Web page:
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Publication numberUS4214991 A
Publication typeGrant
Application numberUS 05/970,974
Publication dateJul 29, 1980
Filing dateDec 19, 1978
Priority dateDec 19, 1977
Also published asDE2854830A1, DE2854830C2
Publication number05970974, 970974, US 4214991 A, US 4214991A, US-A-4214991, US4214991 A, US4214991A
InventorsBernard H. Broad
Original AssigneeEnglish Clays Lovering Pochin & Company, Limited
Export CitationBiBTeX, EndNote, RefMan
External Links: USPTO, USPTO Assignment, Espacenet
Tube pressure filters
US 4214991 A
Abstract
In a tube pressure filter which includes a pair of generally coaxial inner and outer tubular bodies arranged one within the other and adapted to be supported in a generally upright position, the inner tubular body having a cylindrical central section, and upper and lower end sections, each of which end sections includes a portion of greater diameter than the cylindrical central section and a fairing mounted on or adjacent to said portion so as to extend around an end of the cylindrical central section; and a filter element disposed around and supported by the inner tubular body, the filter element comprising a filter cloth sleeve, the improvement which comprises constructing the fairings and the ends of the filter cloth sleeve so that each end of the filter cloth sleeve is or can be secured to the outwardly facing surface of one of said fairings.
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Claims(4)
What is claimed is:
1. In a tube pressure filter of the kind which is adapted for high pressure operation and comprises (a) a pair of generally coaxial inner and outer tubular bodies arranged one within the other and adapted to be supported in a generally upright position, the inner tubular body including a cylindrical central section, and upper and lower end sections, each of which end sections includes a portion of greater diameter than the cylindrical central section and a fairing mounted on or adjacent to said portion so as to extend around an end of the cylindrical central section, (b) an impermeable elastic sleeve disposed within and secured to the outer tubular body, (c) a filter element disposed around and supported by the inner tubular body, the filter element comprising a filter cloth sleeve, (d) first outlet means for the discharge from the interior of the inner tubular body of filtrate which has passed through the filter element and through apertures in the inner tubular body, (e) second outlet means for the discharge from the tube pressure filter of particulate solid, and (f) means for displacing the tubular bodies axially relative to one another between a first position and a second position; the arrangement being such that in the first position of said tubular bodies they cooperate with each other to define a closed chamber of annular cross section which is divided into generally coaxial and non-intercommunicating inner and outer compartments by said impermeable elastic sleeve, the inner compartment including an inlet for feed material comprising a mixture of a liquid and a particulate solid to be pressure filtered and the outer compartment including an inlet for a hydraulic fluid under pressure, and in the second position of said tubular bodies said chamber is open to enable the particulate solid material to be discharged from the inner compartment; the improvement which comprises constructing each of the fairings and the ends of the filter cloth sleeve so that each end of the filter cloth sleeve is or can be secured to the outwardly facing surface of one of said fairings, each fairing having an annular groove formed in its outwardly facing surface to enable an end of the filter cloth sleeve to be secured to said outwardly facing surface; said improvement enabling said filter cloth sleeve to be fitted during replacement of a said filter cloth without completely removing said inner tubular body from said outer tubular body, thereby reducing the time consumed in replacing said filter cloth sleeve.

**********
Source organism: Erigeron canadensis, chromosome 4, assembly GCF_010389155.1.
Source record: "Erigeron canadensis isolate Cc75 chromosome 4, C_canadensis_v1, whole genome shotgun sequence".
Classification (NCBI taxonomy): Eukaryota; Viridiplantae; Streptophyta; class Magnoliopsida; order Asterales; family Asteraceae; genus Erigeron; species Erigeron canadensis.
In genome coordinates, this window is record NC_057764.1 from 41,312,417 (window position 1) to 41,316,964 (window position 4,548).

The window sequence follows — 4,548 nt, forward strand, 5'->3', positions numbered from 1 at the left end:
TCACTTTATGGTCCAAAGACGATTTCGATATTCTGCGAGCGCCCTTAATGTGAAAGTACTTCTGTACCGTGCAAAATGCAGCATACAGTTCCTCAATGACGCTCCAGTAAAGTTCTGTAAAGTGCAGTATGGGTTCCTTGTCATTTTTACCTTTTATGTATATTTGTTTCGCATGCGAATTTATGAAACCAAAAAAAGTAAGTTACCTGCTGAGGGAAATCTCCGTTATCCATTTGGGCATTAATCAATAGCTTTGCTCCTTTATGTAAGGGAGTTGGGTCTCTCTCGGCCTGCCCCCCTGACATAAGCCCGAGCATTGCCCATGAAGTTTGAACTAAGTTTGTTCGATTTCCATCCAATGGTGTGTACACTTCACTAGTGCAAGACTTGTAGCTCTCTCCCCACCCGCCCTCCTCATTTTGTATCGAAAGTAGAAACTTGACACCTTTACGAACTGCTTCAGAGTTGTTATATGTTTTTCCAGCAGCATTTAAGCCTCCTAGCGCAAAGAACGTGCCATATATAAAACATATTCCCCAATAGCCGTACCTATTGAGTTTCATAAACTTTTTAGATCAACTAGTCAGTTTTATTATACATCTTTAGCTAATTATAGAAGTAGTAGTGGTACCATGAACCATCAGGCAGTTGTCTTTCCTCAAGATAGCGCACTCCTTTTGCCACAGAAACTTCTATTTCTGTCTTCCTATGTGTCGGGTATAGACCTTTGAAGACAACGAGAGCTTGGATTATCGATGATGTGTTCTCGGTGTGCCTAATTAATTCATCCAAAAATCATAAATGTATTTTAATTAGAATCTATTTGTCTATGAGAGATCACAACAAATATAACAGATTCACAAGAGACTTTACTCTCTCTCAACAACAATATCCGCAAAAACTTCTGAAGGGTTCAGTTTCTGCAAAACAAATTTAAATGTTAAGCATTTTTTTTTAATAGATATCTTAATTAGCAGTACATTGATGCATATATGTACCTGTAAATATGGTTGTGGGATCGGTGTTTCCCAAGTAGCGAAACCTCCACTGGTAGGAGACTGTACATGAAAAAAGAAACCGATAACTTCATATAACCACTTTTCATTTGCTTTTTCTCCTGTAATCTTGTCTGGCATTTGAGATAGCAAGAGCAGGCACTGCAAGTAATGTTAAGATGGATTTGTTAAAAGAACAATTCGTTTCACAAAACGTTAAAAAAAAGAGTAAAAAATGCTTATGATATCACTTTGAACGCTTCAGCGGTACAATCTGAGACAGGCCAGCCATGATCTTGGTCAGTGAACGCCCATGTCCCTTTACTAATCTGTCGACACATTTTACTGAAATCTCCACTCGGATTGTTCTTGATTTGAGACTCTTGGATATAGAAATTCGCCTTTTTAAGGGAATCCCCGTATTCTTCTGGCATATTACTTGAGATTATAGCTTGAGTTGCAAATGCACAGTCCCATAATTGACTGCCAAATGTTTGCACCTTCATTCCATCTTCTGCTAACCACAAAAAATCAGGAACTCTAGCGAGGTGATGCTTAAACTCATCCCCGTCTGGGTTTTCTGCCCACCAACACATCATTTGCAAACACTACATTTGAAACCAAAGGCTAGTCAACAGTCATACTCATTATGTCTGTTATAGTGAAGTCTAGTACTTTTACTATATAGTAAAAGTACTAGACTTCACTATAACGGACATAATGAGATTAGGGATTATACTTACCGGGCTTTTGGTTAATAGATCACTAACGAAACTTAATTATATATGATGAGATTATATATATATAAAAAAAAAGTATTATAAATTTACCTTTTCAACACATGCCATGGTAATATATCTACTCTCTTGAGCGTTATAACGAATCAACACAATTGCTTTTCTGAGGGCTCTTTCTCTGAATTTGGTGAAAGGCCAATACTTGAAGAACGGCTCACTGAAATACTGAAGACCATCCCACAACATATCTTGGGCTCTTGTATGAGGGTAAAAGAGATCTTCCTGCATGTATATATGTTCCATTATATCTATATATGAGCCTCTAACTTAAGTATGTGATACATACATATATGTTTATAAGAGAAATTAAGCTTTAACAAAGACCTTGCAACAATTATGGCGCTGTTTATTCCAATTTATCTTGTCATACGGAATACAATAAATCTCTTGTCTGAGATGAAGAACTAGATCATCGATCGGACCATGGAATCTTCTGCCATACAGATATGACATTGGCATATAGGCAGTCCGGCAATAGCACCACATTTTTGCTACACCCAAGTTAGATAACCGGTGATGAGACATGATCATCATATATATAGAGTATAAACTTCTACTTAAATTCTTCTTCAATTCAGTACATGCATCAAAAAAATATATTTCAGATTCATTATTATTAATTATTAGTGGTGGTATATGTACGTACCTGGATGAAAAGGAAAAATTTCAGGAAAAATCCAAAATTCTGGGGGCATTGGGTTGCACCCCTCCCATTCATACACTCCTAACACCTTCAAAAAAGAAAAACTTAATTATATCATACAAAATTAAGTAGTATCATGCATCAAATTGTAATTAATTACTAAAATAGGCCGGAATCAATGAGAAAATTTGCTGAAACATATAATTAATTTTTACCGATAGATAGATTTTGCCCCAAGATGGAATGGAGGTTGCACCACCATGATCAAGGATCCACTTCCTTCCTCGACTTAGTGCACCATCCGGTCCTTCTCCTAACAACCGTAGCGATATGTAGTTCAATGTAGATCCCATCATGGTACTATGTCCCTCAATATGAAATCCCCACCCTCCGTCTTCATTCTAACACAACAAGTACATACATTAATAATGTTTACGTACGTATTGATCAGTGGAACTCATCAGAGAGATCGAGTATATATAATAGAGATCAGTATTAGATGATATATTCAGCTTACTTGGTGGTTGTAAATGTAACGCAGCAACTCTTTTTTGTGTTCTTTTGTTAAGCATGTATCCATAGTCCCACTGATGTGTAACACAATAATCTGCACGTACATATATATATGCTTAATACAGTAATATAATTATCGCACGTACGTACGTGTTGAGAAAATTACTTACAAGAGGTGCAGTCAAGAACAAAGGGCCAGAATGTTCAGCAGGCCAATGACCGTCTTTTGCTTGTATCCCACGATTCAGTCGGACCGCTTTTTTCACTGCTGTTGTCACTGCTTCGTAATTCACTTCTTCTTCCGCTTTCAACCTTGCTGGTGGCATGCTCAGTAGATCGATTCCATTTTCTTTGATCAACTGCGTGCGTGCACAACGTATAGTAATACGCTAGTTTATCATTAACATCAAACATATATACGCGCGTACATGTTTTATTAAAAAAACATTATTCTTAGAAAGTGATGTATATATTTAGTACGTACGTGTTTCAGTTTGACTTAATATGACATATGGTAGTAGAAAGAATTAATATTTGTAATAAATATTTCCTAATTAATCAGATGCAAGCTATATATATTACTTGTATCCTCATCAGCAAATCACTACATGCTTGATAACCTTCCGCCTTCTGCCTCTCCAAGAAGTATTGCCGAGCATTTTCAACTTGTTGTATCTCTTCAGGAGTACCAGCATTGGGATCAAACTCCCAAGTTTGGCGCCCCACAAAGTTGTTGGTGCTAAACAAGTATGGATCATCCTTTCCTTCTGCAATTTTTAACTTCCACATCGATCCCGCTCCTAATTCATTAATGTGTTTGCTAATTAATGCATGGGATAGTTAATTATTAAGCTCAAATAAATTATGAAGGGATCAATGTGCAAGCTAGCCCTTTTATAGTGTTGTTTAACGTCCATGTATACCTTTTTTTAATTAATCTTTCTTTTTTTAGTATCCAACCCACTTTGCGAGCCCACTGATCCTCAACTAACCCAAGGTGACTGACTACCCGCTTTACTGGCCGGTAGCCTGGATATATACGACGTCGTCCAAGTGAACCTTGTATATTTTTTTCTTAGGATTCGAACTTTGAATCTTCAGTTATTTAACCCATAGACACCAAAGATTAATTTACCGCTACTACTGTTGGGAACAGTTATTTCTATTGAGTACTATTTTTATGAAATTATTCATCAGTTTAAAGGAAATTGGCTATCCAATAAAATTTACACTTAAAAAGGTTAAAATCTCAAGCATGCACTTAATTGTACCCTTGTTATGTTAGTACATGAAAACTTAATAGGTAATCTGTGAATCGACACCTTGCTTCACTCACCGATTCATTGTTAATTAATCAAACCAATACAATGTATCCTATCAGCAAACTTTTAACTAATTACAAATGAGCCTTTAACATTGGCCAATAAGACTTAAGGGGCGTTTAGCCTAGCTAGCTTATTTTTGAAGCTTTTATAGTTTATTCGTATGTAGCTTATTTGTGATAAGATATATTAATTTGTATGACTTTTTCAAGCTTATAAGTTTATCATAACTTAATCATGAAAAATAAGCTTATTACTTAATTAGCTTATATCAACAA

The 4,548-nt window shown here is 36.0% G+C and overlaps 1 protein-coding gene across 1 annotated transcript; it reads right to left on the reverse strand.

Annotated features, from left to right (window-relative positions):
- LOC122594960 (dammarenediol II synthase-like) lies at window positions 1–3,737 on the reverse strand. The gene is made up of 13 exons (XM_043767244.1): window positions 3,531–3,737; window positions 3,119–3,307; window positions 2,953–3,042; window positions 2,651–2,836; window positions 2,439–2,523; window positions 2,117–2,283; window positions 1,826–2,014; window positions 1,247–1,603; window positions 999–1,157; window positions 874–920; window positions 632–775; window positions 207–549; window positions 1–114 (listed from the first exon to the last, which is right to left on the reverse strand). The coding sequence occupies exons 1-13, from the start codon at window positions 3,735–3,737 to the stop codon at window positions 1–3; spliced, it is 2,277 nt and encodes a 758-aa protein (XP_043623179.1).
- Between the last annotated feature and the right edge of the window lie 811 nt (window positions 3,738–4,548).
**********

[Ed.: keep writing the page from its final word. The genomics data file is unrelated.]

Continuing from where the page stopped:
2. A tube pressure filter as claimed in claim 1, wherein the outwardly facing surface of each fairing is shaped so that it has an annulus having an outer surface protruding beyond (extending radially outwardly of) the rest of the surface of the fairing near the inner, or narrow, end of the fairing, and a groove formed in (extending radially inwardly of) the surface of the fairing on that side of the protruding annulus which is furthest from the cylindrical central section of the inner tubular body.
3. A tube pressure filter as claimed in claim 2, wherein said annulus protrudes from 2 mm to 10 mm radially outwardly of the surface of the fairing; and wherein the groove has a depth of from 2 mm to 10 mm and a width of from 3 mm to 15 mm.
4. A tube pressure filter as claimed in claim 1, wherein the ends of the filter cloth sleeve are secured in the annular grooves formed in the fairings by means of cord.
Description
BACKGROUND OF THE INVENTION

This invention relates to pressure filters and, more particularly, is concerned with tube pressure filters.

In recent years there have been developed a type of pressure filter, conveniently called tube pressure filters, which are capable of operating at high pressures, for example pressures in excess of about 1000 lbs/in2, and which can be used to separate particulate solids and liquids which are not separable to the same extent by conventional plate filter presses. Various kinds of tube pressure filter have been described, see for example British Patent Specifications Nos. 907,485; 1,194,676; 1,240,465 and 1,271,494. One kind of tube pressure filter essentially comprises (a) a pair of generally coaxial inner and outer tubular bodies arranged one within the other and adapted to be supported in a generally upright position, (b) an impermeable elastic sleeve disposed within and secured to the outer tubular body, (c) a filter element disposed around and supported by the inner tubular body, (d) first outlet means whereby filtrate which has passed through the filter element can be discharged from the tube pressure filter, and (e) second outlet means whereby solid retained on said filter element can be discharged from the pressure filter, the arrangement being such that in a first operating condition of the tube pressure filter said second outlet means is closed and the tubular bodies cooperate with each other to define a closed annular chamber which is divided into generally coaxial and non-intercommunicating inner and outer compartments by said impermeable elastic sleeve, the inner compartment having an inlet for feed material (comprising a mixture of a liquid and a particulate solid) and the outer compartment having an inlet for a hydraulic fluid under pressure, and in a second operating condition of the tube pressure filter said second outlet means is open to enable the particulate solid to be discharged from the inner compartment. Generally, this kind of tube pressure filter includes means for displacing the tubular bodies axially relative to one another between their first and second operating conditions whereby the inner compartment of said annular chamber is opened, i.e. the second outlet means is opened, so that the filter cake of particulate solid formed on the filter element can be discharged.